Mark Law Firm Blog

What is Discrimination and Harassment in the Workplace?

Posted by Jamison Mark on May 13, 2014 11:06:00 AM
New Jersey Attorneys

Unfortunately, even in today's world there are still people who don't understand that you cannot treat person illegally just because of their age, race, religion, sex or sexual orientation. Some people truly believe that they are above the law, and that they cannot be touched. If you have been treated unfairly at work due to your age, race, religion, sex or sexual orientation, you may have a cause of action against your employer.

Specifically, there are many types of laws created to protect employee who are the subject of work related discrimination. Many but not all are listed below:

  • (a) New Jersey Law Against Discrimination:, NJSA 10:5-1, et seq
  • (b) Title VII of the Civil Rights Act of 1964:
  • (c) Americans with Disabilities Act, 42 USC 12101
  • (d) Age discrimination employment act
  • (e) Federal Family Medical Leave Act
  • (f) the New Jersey Conscientious Employee Protection Act, N.J.S.A. 34:19-1, et seq.;
  • (g) The New Jersey Family and Medical Leave Act, N.J.S.A. 34:11B-1, et seq.;
  • (h) The New Jersey Civil Rights Act, N.J.S.A. 10:6-1 et seq.;
  • (i) The New Jersey Civil Service Act, N.J.S.A. 11A:1-1 et seq.;
  • (j) The New Jersey Tort Clams Act, N.J.S.A. 59:1-1 et seq.;
  • (k) Wage & Hour Act & Prevailing Wage N.J.S.A. 40:37A-55.2

At the Law Office of Mark Law Firm we protect employees against employers who violate these acts, as well as many others. We are here to protect you and make sure you are treated with the dignity and respect you deserve. Please contact us to discuss your discrimination or harassment issue at 908-626-1001 or 973-440-2311.

How do we prove our case:

The LAD prohibits an employer from discriminating in the hiring, discharge or terms and conditions of employment based on race and national origin. N.J.S.A. 10:5-4; 10:5- 12(a). An employee may attempt to prove discrimination by either direct evidence or circumstantial evidence. To prevail in a direct evidence case, the complainant must present evidence which, if true, demonstrates "not only a hostility towards members of the employee's class, but also a direct causal connection between that hostility and the challenged employment decision." Ibid.

Because direct evidence of intentional discrimination is rarely available to victims of discrimination, the courts have developed an alternative test for evaluating circumstantial evidence of discrimination claims. As a starting point for analyzing LAD cases relying on circumstantial evidence, the New Jersey courts have adopted a methodology established by the United States Supreme Court in McDonnell Douglas Corp. v. Green, 411 U.S. 792 (1973), and Texas Department of Community Affairs v. Burdine, 450 U.S. 248 (1981), Clowes v. Terminix International, Inc., 109 N.J. 575, 595 (1988). This methodology involves a burden-shifting analysis, with a complainant first bearing the burden of establishing a prima facie case. McDonnell Douglas v. Green, supra, 411 U.S. at 802.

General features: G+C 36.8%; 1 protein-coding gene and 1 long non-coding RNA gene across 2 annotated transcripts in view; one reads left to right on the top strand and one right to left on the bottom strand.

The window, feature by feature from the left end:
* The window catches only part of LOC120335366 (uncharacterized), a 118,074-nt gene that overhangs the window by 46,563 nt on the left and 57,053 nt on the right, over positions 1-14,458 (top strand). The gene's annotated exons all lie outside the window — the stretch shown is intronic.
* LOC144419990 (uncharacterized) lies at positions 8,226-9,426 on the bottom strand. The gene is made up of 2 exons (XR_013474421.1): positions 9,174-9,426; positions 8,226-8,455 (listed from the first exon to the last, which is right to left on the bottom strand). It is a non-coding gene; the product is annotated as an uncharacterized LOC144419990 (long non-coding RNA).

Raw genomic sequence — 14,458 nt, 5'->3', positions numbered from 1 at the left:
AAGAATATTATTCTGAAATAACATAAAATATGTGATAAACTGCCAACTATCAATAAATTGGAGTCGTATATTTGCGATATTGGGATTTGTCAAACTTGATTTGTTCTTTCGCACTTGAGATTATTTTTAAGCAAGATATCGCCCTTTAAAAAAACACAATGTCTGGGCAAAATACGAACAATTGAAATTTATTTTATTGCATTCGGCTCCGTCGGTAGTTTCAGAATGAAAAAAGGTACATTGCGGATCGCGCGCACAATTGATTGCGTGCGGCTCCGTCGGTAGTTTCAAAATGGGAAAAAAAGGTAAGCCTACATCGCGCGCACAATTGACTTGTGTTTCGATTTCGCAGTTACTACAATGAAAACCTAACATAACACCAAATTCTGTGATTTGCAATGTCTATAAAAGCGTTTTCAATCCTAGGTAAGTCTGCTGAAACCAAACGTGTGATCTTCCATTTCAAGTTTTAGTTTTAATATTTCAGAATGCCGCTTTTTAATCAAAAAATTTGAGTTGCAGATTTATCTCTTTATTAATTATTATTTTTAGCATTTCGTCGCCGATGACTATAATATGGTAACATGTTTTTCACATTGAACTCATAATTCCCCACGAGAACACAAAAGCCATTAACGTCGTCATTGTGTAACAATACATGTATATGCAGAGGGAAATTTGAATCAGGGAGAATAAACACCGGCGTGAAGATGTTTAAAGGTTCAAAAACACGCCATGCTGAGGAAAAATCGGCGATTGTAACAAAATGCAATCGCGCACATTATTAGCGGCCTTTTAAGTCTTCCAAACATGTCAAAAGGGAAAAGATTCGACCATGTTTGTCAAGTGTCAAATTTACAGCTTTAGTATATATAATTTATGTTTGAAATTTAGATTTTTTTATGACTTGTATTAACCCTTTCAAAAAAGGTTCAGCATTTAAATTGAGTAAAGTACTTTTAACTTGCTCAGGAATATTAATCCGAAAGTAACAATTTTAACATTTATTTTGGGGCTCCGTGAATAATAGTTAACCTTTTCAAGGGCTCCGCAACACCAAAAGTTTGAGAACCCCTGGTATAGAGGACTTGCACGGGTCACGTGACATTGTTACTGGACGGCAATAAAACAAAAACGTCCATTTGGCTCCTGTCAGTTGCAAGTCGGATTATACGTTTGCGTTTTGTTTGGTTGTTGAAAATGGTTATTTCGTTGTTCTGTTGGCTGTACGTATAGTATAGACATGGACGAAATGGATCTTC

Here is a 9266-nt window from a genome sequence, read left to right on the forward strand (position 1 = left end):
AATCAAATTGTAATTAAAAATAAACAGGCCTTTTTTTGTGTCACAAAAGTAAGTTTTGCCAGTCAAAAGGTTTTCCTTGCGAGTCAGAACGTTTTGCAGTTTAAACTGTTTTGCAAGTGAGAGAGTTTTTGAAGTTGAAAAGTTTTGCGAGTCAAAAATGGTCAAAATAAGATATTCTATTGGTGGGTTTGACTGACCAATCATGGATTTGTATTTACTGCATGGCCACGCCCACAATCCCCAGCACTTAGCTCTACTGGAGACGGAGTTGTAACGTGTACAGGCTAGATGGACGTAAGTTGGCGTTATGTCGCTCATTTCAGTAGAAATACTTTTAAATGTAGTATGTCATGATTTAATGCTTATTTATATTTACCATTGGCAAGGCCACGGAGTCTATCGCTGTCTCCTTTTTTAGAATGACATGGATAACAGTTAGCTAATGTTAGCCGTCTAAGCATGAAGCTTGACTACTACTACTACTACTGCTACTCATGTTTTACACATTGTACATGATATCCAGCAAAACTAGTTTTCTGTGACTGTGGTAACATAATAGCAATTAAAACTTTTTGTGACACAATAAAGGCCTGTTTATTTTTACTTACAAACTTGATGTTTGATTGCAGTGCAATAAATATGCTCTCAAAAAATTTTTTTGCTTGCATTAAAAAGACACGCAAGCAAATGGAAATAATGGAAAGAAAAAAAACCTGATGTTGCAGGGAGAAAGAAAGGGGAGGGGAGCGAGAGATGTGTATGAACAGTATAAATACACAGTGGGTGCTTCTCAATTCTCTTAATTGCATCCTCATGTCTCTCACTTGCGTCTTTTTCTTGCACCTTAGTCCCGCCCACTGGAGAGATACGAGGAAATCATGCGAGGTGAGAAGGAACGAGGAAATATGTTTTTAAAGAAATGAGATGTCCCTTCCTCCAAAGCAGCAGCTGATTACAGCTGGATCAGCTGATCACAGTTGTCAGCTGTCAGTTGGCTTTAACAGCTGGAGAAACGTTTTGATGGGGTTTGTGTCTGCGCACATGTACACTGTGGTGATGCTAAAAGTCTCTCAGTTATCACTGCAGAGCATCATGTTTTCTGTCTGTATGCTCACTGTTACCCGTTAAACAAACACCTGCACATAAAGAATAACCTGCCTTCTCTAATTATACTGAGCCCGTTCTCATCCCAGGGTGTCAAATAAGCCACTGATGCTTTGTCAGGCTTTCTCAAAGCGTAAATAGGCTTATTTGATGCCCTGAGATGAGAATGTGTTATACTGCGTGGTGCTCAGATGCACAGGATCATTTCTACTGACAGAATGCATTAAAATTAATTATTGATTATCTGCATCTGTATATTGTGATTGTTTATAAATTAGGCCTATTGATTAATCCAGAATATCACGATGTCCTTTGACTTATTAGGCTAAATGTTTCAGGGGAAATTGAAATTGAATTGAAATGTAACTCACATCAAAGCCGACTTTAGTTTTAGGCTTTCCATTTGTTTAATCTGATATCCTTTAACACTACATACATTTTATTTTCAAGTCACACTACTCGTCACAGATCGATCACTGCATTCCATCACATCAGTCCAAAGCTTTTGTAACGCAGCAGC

To establish a prima facie case of discriminatory failure to hire, a complainant must demonstrate that he is a member of a protected class, that he was qualified for the position sought, that he was rejected despite his qualifications, and the employer continued to seek applicants of similar qualifications for the vacancy after rejecting him. Anderson v. Exxon, 89 N.J. 483, 492 (1982). Once a complainant has established a prima case of unlawful discrimination, he or she has created a presumption that discrimination has occurred. The burden of production, but not the burden of persuasion, then shifts to the respondent to articulate some legitimate, non-discriminatory reason for the adverse action. Texas Dep't of Community Affairs v. Burdine, 450 U.S. 248, 253-54 (1981); see, Andersen v. Exxon Co., 89 N.J. 483, 493 (1982). The respondent need not persuade the court that he or she was actually motivated by the proffered reasons; it is sufficient if the respondent raises a genuine issue of fact as to whether he or she discriminated against the complainant. Texas Dep't of Community Affairs v. Burdine, supra, 450 U.S. at 255. To accomplish this, the respondent must introduce admissible evidence of a non-discriminatory reason for the adverse action. Ibid. If the respondent meets this burden of production, the presumption of discrimination raised by the complainant's prima facie case is rebutted. Upon rebuttal of a prima facie case, the complainant is afforded a fair "opportunity to prove by a preponderance of the evidence" that the respondent's articulated reasons for its action were pretextual and that the employer's true motivation and intent were discriminatory. Goodman v. London Metals Exch. Inc., 6 N.J. 19, 32 (1981). Pretext may be established either directly, by showing that the employer was more likely than not motivated by a discriminatory reason, or indirectly, by showing that the employer's proffered explanation is unworthy of credence. Texas Dep't of Community Affairs v. Burdine, supra, 450 U.S. at 256. To prevail, a complainant is not required to prove that the respondent was motivated solely by a discriminatory purpose. Slohoda v. United Parcel Services, Inc., 207 N.J. Super. 145, 155 (App. Div. 1986)(citations omitted). "It is sufficient if, taken with other possibly meritorious reasons, the discriminatory purpose was 'a determinative factor'" in the employer's decision. Ibid.

 

If you want to talk to a lawyer, contact us today! The Mark Law Firm, Newark, NJ. 

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Topics: Discrimination & Harassment